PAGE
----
I’ll keep good the promise made by the 1883 newspaper sources for this reconstructed penny blood mystery, by providing their mid-way summary. The author of the novel is the Englishman John Frederick Smith, the most popular writer of the mid-nineteenth century — but in later years all but forgotten. The annotated instalments include contextual notes along with glimpses of the life of this intriguing writer.
In order that new readers may begin with the following installment of this story, and understand it just the same as though they had read it all from the beginning, we here give a synopsis of that portion of it which has already been published:
Two girls, clad in male attire, one evening appealed for help to William Whiston, nephew of Farmer Hurst, of Deerhurst. William — who was accompanied by two friends, Goliah Gob and Benoni Blackmore — gave the fugitives refuge in his uncle’s red barn. Soon afterwards a tramp, named Bunce, took refuge in the barn, and two ruffians came there also, in pursuit of the girls. Bunce defended the girls against the ruffians, till Goliah Gob, a young fellow of gigantic size and strength, came to his assistance. The ruffians were overpowered and bound.
Goliah then summoned William and Benoni, and after consultation William and Goliah set out in a waggon for London with the girls, who proved to be Lady Kate Kepple, an heiress, and her maid Martha. Lady Kate was fleeing from Clarence Marsham, an officer in the Guards, who attempted to force her to marry him. They arrived safely in London, where Kate went to the protection of her aunt, Lady Montague.
William called on his uncle, Lawyer Whiston, and told him the story. The old lawyer was Lady Montague’s legal adviser, and was delighted to find what part his nephew had played in Lady Kate’s escape.
Benoni had been left in charge of the bound ruffians in the red barn, with directions to hand them over to the authorities in the morning, but he set them free, and told such a story to Farmer Hurst that Mrs. Hurst insisted on having William and Goliah arrested for stealing the farmer’s horse and waggon. This was done, but Lawyer Whiston came down from London, rescued them, and overwhelmed the Hursts and Benoni with exposure and shame.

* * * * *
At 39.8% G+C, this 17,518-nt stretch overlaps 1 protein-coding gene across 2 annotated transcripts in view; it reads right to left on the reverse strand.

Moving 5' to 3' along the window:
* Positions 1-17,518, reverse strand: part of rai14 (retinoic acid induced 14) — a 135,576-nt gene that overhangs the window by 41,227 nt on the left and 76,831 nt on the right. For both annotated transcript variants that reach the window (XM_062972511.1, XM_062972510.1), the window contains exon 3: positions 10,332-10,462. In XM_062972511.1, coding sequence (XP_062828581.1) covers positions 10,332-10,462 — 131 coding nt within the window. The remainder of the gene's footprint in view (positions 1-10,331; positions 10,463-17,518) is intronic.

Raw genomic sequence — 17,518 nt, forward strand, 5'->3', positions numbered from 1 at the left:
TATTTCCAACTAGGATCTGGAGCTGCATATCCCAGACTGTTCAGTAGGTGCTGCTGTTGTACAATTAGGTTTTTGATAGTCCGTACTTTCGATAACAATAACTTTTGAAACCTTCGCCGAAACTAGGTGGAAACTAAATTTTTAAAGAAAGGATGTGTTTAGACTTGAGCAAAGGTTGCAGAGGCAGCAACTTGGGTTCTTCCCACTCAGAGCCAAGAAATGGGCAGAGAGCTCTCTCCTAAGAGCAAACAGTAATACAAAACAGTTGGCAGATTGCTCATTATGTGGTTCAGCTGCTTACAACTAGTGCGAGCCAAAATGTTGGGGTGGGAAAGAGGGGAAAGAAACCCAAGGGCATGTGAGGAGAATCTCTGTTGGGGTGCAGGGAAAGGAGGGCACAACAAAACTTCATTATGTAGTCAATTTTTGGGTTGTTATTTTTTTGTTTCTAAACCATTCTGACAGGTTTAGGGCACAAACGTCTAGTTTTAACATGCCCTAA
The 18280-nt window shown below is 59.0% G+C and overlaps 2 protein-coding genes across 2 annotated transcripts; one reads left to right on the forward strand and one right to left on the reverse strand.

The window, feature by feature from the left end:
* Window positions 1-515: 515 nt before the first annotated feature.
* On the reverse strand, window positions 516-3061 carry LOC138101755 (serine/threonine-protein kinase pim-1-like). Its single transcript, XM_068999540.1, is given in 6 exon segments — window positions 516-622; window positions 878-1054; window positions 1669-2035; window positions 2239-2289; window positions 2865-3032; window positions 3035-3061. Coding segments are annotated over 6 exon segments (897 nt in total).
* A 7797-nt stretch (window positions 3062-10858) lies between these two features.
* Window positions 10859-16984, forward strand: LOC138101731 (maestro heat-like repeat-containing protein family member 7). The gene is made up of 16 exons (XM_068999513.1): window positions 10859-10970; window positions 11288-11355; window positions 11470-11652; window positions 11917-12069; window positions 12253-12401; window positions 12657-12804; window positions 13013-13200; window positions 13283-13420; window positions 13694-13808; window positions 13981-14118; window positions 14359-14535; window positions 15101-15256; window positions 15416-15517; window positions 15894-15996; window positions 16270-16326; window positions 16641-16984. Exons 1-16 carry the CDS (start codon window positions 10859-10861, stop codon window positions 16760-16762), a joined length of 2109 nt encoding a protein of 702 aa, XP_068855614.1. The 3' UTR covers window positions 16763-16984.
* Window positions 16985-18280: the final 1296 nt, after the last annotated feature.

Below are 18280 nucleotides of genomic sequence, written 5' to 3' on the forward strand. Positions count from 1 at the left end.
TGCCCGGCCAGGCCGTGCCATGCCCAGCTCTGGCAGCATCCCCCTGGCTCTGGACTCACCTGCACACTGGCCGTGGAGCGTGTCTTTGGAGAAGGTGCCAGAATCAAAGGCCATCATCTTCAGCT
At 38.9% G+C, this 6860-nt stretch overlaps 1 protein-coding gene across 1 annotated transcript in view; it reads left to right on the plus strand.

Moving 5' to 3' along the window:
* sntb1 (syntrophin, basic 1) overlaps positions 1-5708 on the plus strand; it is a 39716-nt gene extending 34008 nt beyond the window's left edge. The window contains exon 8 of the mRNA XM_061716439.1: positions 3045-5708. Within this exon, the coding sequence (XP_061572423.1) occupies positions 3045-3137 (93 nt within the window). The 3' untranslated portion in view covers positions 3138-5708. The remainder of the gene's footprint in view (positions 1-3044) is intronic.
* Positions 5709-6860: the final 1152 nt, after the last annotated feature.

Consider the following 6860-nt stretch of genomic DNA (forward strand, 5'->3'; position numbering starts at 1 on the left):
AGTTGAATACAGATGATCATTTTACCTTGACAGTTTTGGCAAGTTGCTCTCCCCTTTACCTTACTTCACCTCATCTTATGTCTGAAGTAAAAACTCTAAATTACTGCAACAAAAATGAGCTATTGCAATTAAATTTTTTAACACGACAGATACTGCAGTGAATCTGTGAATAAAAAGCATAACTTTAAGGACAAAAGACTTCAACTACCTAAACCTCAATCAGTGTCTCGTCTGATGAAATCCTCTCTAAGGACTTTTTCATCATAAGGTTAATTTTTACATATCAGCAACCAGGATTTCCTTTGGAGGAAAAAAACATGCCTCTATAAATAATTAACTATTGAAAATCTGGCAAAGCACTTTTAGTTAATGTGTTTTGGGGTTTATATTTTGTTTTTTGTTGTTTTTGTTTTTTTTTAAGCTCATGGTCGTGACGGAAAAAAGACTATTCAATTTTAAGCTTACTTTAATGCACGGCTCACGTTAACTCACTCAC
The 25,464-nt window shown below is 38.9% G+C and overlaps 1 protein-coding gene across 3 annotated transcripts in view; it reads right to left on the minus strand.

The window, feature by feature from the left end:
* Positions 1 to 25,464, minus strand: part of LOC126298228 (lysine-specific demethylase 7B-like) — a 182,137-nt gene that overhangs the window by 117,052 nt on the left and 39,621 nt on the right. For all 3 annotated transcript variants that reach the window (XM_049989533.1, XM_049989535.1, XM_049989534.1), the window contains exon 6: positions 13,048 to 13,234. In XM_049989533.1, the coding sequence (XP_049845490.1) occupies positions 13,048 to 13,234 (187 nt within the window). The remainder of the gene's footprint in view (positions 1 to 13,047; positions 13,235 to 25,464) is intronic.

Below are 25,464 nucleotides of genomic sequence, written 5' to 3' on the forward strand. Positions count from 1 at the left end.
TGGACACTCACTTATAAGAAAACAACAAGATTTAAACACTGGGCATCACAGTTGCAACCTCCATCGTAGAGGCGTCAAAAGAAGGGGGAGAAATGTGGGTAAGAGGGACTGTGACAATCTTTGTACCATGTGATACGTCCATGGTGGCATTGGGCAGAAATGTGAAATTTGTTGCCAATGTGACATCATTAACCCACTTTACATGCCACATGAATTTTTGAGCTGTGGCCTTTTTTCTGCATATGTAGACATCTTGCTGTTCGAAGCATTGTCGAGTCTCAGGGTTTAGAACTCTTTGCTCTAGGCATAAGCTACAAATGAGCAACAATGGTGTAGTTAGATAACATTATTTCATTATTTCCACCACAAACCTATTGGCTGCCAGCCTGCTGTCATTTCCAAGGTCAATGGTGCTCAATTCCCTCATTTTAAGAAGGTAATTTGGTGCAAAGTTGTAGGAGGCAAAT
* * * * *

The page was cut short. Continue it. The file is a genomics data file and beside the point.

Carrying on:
William, who was half-owner of the Hurst farm, then went to London with his uncle.
Goliah loved Susan Hurst (William’s cousin), and Mrs. Hurst hated him for it. Lawyer Whiston, to whom Bunce showed some old family papers, provided handsomely for the wanderer, and Lady Kate Kepple sent William and Goliah each a handsome watch as a token of her gratitude.
Clarence Marsham, the persecutor of Lady Kate, was a step-son of an unprincipled nobleman, Lord Allworth, who, after the death of his wife, married Clarence’s mother for her money. Lord Allworth had a son of his own — Egbert, Lord Bury — whom he had swindled out of an estate called Chellston, that Egbert had inherited from his mother. Sir George Meredith, Egbert’s uncle, had bought Chellston.
Clara Meredith, sole child of Sir George Meredith was a beauty and an heiress. Egbert — Lord Bury — was on a visit to Chellston. Clara felt piqued at Lord Bury, who was an officer of the Guards and noted for his exclusiveness, because when she was on her first visit to London the season before, he did not call upon her. For this reason she snubbed him, reminded him how he had fallen into the duck pond when he was a boy, and requested him to make her a drawing of the scene.
At the May Day festival Lord Bury defended the May Queen, Phœbe Burr, from a ruffian named Burcham, until her lover, Tom Randal, came upon the scene, and claimed the right to act as her champion. Farmer Randal, Tom’s father, was so incensed at his son for avowing his love for Phoebe that a quarrel ensued and Tom ran away. Clara was a friend of Phœbe’s and resolved to help her to marry Tom despite his father’s opposition.
This is the state of affairs at Chellston when the following chapter opens …
Next instalment will be Chapter Eleven. All the previous chapters are available at Furin Chime website.
Categories: Mystery of the Marsh